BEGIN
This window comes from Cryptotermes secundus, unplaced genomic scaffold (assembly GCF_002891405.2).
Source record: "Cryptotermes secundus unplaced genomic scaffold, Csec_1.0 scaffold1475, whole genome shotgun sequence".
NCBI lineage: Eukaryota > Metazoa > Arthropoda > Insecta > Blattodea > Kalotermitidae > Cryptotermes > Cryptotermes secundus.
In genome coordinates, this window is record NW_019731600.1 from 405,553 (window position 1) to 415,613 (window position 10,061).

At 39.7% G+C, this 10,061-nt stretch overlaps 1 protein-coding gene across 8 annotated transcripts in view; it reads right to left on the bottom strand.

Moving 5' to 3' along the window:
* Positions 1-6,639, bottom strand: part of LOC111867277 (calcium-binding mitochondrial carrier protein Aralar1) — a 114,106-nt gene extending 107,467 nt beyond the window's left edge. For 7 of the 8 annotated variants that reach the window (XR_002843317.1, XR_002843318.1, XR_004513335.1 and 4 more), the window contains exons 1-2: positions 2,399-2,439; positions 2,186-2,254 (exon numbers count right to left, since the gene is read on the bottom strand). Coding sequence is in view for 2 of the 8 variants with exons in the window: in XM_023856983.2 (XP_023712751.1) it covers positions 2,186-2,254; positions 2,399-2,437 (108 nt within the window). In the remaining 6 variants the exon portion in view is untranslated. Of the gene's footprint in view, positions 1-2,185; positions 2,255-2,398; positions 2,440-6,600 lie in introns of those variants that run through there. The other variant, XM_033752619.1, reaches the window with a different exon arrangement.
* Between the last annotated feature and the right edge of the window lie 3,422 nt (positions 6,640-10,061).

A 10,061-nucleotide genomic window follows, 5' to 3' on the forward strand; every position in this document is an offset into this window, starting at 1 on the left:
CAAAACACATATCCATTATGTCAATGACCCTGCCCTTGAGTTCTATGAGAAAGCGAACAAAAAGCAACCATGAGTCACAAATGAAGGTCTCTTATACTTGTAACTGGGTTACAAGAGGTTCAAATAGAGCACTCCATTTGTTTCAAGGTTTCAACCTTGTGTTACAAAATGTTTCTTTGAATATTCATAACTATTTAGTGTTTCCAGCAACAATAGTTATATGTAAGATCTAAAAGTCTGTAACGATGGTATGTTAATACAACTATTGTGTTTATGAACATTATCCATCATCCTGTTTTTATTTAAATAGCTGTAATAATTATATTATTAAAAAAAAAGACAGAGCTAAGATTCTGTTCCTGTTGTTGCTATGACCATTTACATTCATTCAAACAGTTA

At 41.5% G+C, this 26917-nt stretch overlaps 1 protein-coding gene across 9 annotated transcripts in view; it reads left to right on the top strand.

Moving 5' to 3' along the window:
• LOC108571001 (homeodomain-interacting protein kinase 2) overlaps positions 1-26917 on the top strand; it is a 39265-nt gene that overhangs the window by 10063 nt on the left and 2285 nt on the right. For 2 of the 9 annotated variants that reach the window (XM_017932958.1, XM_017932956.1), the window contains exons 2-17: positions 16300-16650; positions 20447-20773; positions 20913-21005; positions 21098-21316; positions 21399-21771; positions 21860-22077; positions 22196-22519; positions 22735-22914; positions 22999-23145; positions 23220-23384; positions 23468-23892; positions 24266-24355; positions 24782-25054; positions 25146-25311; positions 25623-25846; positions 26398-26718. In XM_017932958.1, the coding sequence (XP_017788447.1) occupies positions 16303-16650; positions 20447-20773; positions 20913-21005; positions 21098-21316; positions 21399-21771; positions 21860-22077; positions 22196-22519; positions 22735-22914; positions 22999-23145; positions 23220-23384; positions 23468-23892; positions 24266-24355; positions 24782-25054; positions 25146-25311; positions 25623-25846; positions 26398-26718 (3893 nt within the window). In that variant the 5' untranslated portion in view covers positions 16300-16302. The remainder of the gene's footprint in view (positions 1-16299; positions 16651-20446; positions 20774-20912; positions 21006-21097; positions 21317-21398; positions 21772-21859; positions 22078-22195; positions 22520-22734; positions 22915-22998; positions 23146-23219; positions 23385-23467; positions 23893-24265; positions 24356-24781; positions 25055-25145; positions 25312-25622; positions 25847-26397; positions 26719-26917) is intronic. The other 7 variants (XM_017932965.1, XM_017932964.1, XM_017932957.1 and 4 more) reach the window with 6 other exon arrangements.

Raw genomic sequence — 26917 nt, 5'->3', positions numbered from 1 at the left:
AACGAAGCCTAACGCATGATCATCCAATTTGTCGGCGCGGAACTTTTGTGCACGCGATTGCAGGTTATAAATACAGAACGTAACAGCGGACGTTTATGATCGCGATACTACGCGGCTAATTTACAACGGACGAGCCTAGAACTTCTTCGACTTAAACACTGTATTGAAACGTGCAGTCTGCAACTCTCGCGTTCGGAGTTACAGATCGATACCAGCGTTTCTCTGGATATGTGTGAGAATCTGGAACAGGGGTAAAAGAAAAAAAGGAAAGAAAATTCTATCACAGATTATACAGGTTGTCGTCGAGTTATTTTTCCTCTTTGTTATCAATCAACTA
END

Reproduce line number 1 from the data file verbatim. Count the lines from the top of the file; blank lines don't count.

This window comes from Cryptotermes secundus, unplaced genomic scaffold (assembly GCF_002891405.2).